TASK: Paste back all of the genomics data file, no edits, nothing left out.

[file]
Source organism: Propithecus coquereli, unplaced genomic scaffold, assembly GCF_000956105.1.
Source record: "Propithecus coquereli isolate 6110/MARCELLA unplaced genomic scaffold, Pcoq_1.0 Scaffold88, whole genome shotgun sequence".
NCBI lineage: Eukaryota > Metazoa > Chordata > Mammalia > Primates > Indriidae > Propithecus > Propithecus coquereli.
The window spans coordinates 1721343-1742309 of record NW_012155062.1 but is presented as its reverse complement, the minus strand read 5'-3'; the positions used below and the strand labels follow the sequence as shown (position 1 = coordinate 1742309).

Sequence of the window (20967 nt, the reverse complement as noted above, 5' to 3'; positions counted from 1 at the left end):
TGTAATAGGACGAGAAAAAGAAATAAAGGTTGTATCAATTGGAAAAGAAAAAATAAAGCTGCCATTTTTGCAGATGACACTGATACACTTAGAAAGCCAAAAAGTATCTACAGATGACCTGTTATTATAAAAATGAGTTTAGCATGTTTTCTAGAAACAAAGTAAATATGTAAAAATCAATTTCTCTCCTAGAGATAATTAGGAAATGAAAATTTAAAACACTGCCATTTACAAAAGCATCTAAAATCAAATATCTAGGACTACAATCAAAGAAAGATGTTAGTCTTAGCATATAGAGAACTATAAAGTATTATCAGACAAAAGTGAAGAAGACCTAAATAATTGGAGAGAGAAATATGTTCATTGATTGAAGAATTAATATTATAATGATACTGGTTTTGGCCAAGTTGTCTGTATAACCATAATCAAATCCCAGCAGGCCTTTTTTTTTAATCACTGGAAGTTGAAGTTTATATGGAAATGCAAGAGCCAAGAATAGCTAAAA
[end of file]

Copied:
Source organism: Propithecus coquereli, unplaced genomic scaffold, assembly GCF_000956105.1.
Source record: "Propithecus coquereli isolate 6110/MARCELLA unplaced genomic scaffold, Pcoq_1.0 Scaffold88, whole genome shotgun sequence".
NCBI lineage: Eukaryota > Metazoa > Chordata > Mammalia > Primates > Indriidae > Propithecus > Propithecus coquereli.
The window spans coordinates 1721343-1742309 of record NW_012155062.1 but is presented as its reverse complement, the minus strand read 5'-3'; the positions used below and the strand labels follow the sequence as shown (position 1 = coordinate 1742309).

Sequence of the window (20967 nt, the reverse complement as noted above, 5' to 3'; positions counted from 1 at the left end):
TGTAATAGGACGAGAAAAAGAAATAAAGGTTGTATCAATTGGAAAAGAAAAAATAAAGCTGCCATTTTTGCAGATGACACTGATACACTTAGAAAGCCAAAAAGTATCTACAGATGACCTGTTATTATAAAAATGAGTTTAGCATGTTTTCTAGAAACAAAGTAAATATGTAAAAATCAATTTCTCTCCTAGAGATAATTAGGAAATGAAAATTTAAAACACTGCCATTTACAAAAGCATCTAAAATCAAATATCTAGGACTACAATCAAAGAAAGATGTTAGTCTTAGCATATAGAGAACTATAAAGTATTATCAGACAAAAGTGAAGAAGACCTAAATAATTGGAGAGAGAAATATGTTCATTGATTGAAGAATTAATATTATAATGATACTGGTTTTGGCCAAGTTGTCTGTATAACCATAATCAAATCCCAGCAGGCCTTTTTTTTTAATCACTGGAAGTTGAAGTTTATATGGAAATGCAAGAGCCAAGAATAGCTAAAA